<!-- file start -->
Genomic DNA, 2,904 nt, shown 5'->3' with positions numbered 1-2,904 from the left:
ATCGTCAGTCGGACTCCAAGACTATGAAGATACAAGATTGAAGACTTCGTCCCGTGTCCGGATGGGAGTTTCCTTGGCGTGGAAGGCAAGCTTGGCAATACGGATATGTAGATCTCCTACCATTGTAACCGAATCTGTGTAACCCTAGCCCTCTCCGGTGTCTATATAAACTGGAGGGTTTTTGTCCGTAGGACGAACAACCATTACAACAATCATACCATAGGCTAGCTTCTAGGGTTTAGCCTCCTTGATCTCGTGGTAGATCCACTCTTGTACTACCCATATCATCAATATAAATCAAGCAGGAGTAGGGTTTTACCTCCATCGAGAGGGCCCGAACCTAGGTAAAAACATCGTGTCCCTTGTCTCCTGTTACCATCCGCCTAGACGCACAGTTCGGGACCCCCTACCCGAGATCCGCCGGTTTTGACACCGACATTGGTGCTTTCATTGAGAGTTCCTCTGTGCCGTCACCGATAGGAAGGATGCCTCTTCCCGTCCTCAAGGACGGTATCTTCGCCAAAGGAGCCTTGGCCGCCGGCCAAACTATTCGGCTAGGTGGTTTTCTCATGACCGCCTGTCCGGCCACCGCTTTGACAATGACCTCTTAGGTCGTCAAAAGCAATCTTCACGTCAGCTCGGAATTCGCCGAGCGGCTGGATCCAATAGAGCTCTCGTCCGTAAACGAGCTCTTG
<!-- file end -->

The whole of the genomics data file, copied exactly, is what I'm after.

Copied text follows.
Genomic DNA, 2,904 nt, shown 5'->3' with positions numbered 1-2,904 from the left:
ATCGTCAGTCGGACTCCAAGACTATGAAGATACAAGATTGAAGACTTCGTCCCGTGTCCGGATGGGAGTTTCCTTGGCGTGGAAGGCAAGCTTGGCAATACGGATATGTAGATCTCCTACCATTGTAACCGAATCTGTGTAACCCTAGCCCTCTCCGGTGTCTATATAAACTGGAGGGTTTTTGTCCGTAGGACGAACAACCATTACAACAATCATACCATAGGCTAGCTTCTAGGGTTTAGCCTCCTTGATCTCGTGGTAGATCCACTCTTGTACTACCCATATCATCAATATAAATCAAGCAGGAGTAGGGTTTTACCTCCATCGAGAGGGCCCGAACCTAGGTAAAAACATCGTGTCCCTTGTCTCCTGTTACCATCCGCCTAGACGCACAGTTCGGGACCCCCTACCCGAGATCCGCCGGTTTTGACACCGACATTGGTGCTTTCATTGAGAGTTCCTCTGTGCCGTCACCGATAGGAAGGATGCCTCTTCCCGTCCTCAAGGACGGTATCTTCGCCAAAGGAGCCTTGGCCGCCGGCCAAACTATTCGGCTAGGTGGTTTTCTCATGACCGCCTGTCCGGCCACCGCTTTGACAATGACCTCTTAGGTCGTCAAAAGCAATCTTCACGTCAGCTCGGAATTCGCCGAGCGGCTGGATCCAATAGAGCTCTCGTCCGTAAACGAGCTCTTG